Receiving a college acceptance letter is an accomplishment many high school students work hard to achieve. It’s something that required extra work for St. Joseph’s Collegiate Institute senior Jean Jacques Sibomanna. Less than six years ago, Sibomanna could not read, write or speak English after coming to the United States from Africa. Now, he is preparing to enter Brown University.
It’s the next step in the 17-year old Ivy Leaguer’s journey, which has taken him from his native Rwanda to Zaire to Africa’s Ivory Coast before settling in Buffalo, New York in 2004.
Sibomanna was born in Byumba, Rwanda shortly after the genocide that left 800,000 Rwandans dead. His family soon relocated to Zaire where they lived for three years before moving to Africa’s Ivory Coast when Sibomanna’s father took a job as a veterinarian. Then, Catholic Charities provided the family the chance to move to the U.S.
Once in Buffalo with his parents and two siblings, Sibomanna was accepted at Buffalo Prep, a program that helps bright, economically-disadvantaged minority students prepare for and excel in demanding high schools. Although Sibomanna, who speaks French and Rwandan, did not know English, the preparatory school accepted him.
“When Jean Jacques applied for the program, his essays were virtually unreadable due to his lack of command of the English language,” said Mr. David Kash, the director of counseling services at St. Joe’s who has volunteered at Buffalo Prep since 1989. “Yet there was a work ethic and an intrinsic will to succeed that was readily apparent in him and that was enough to convince the admissions committee to give Jean Jacques a shot.”
Sibomanna worked diligently to improve his English skills, including watching television to learn the American dialect. Within a few years, his knowledge of the language was strong enough to get into St. Joe’s.
When he started at the school in 2007, Sibomanna immersed himself in extracurricular activities. He played football, ran cross country and joined the French, Chess and Computer Clubs. He was elected into the National Honor Society as an 11th grader and became group treasurer his senior year. Sibomanna is also a senior representative on Student Council.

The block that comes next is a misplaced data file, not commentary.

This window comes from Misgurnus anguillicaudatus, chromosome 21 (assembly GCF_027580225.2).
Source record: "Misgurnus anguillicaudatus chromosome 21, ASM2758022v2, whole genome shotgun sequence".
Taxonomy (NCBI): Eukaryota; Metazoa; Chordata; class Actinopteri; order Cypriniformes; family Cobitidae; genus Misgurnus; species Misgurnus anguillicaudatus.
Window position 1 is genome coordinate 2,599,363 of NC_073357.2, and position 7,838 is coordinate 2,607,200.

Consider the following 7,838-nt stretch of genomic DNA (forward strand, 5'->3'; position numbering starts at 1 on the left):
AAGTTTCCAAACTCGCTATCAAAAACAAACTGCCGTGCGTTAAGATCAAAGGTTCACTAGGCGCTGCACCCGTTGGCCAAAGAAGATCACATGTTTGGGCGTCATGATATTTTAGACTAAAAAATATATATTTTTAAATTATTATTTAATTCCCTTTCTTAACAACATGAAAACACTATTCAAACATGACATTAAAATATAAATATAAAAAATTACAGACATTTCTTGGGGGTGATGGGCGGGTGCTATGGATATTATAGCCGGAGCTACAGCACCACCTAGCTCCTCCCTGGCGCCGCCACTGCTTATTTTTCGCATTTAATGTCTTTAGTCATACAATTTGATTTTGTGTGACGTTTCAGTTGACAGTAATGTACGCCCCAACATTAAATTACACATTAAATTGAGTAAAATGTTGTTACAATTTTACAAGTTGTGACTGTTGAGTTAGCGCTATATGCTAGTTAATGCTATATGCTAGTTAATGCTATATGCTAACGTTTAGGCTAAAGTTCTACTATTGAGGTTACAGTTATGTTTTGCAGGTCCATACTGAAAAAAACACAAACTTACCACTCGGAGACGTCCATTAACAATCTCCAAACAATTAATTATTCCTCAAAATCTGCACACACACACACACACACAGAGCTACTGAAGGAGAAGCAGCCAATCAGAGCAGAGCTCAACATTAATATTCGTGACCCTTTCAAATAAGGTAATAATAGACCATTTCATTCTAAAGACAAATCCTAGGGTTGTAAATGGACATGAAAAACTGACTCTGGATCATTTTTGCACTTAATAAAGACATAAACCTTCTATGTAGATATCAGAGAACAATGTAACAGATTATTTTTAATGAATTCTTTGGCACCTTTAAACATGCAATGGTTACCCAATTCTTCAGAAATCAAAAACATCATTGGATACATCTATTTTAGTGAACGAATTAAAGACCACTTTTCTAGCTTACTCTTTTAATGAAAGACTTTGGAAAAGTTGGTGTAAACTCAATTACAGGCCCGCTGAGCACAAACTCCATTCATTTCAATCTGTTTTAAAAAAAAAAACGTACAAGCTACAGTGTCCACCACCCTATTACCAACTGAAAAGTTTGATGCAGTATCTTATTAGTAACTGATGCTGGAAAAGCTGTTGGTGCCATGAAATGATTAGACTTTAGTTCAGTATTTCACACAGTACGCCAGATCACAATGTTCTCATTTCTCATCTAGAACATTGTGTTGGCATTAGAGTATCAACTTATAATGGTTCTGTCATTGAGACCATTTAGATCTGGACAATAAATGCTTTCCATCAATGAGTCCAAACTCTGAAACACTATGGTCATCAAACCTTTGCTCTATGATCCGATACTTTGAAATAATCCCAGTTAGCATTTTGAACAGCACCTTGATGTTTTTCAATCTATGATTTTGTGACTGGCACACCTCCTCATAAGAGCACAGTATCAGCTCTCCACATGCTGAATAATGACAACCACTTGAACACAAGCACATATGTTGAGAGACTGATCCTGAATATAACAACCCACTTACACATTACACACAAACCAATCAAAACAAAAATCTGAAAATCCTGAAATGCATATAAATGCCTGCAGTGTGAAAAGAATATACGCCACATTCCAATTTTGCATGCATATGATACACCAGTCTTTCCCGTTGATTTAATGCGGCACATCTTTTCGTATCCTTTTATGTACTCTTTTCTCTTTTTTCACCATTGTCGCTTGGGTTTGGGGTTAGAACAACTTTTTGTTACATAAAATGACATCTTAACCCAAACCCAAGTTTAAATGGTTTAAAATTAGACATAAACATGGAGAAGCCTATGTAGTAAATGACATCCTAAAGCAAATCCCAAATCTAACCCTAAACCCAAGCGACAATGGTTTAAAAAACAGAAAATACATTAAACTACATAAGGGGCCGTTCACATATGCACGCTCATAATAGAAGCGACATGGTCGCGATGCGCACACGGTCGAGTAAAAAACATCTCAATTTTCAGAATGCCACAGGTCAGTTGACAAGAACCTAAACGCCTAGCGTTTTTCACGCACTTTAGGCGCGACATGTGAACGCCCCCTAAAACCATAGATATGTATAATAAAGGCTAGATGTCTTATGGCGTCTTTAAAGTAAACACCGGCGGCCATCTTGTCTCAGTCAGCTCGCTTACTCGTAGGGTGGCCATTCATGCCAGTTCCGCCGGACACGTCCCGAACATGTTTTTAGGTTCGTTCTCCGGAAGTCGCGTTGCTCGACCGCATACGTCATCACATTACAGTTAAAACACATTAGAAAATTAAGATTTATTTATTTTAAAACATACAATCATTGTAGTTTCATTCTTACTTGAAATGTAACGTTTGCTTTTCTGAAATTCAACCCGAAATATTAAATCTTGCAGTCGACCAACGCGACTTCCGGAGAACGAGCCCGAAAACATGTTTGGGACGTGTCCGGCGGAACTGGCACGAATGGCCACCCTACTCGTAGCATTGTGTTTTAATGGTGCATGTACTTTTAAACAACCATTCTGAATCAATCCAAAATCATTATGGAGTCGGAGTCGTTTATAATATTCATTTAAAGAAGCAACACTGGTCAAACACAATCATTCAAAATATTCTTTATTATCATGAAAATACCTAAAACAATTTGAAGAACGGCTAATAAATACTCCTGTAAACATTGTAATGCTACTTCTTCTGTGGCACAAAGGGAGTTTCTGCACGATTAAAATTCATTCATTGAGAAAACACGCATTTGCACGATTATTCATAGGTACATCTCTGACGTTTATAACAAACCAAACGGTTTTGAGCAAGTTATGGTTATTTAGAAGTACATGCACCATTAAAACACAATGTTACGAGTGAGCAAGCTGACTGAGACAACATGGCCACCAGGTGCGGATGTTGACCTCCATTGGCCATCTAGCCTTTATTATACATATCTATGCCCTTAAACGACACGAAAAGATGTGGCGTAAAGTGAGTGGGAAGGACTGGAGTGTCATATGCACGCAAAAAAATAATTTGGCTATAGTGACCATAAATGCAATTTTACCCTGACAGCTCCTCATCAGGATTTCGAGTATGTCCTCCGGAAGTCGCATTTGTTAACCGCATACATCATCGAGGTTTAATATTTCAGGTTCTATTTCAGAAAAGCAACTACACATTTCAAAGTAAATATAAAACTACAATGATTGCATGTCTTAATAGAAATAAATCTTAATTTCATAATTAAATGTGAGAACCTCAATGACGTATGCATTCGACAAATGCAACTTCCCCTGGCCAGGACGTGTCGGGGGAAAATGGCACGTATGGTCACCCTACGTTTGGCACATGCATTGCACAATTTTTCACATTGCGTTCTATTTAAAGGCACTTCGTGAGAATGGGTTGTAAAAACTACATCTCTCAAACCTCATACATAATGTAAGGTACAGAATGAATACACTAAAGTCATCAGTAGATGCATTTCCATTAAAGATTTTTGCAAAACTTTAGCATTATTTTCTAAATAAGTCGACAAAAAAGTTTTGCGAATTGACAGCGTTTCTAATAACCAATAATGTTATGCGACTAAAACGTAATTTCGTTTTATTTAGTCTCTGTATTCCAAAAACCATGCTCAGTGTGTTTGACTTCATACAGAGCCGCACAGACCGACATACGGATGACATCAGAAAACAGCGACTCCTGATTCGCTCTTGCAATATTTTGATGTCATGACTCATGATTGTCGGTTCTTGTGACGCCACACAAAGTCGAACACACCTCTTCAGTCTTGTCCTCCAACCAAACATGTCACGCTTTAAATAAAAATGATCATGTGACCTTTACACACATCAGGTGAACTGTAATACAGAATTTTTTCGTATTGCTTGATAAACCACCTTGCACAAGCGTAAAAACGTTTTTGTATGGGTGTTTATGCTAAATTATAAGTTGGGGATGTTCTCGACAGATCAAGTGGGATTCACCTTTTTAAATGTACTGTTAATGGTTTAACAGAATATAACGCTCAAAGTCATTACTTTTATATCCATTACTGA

St. Joe’s President/Principal Robert T. Scott, AFSC, said it was clear from Sibomanna’s freshman year that he wanted to take advantage of everything St. Joe’s offered. “Drawing upon his prior experiences, he had a firsthand knowledge of just how important it is to capitalize on those opportunities when they are presented, and he has done so at St. Joe’s with outstanding results,” said Scott.
Sibomanna carries a 94.91 percent average and earned credits in four Advancement Placement courses. Despite his accomplishments, J.J.-as he’s known-praises his classmates as well. Some of them were accepted into colleges like Princeton, Harvard, Georgetown and Cornell.
“I never felt like the environment at St. Joe’s was overly competitive in a negative sense; in fact I think that ‘cooperative’ would be a better way to explain it,” he explained. “Every student at St. Joe’s is challenging himself to do great things, get into great colleges, and I found that when I was struggling, my classmates – and teachers – were more than willing to take the time to help me. For that, I’ll always be grateful.”
Sibomanna plans to study engineering at Brown, which he selected over Syracuse University, Carnegie-Mellon University, the University of Delaware and several others.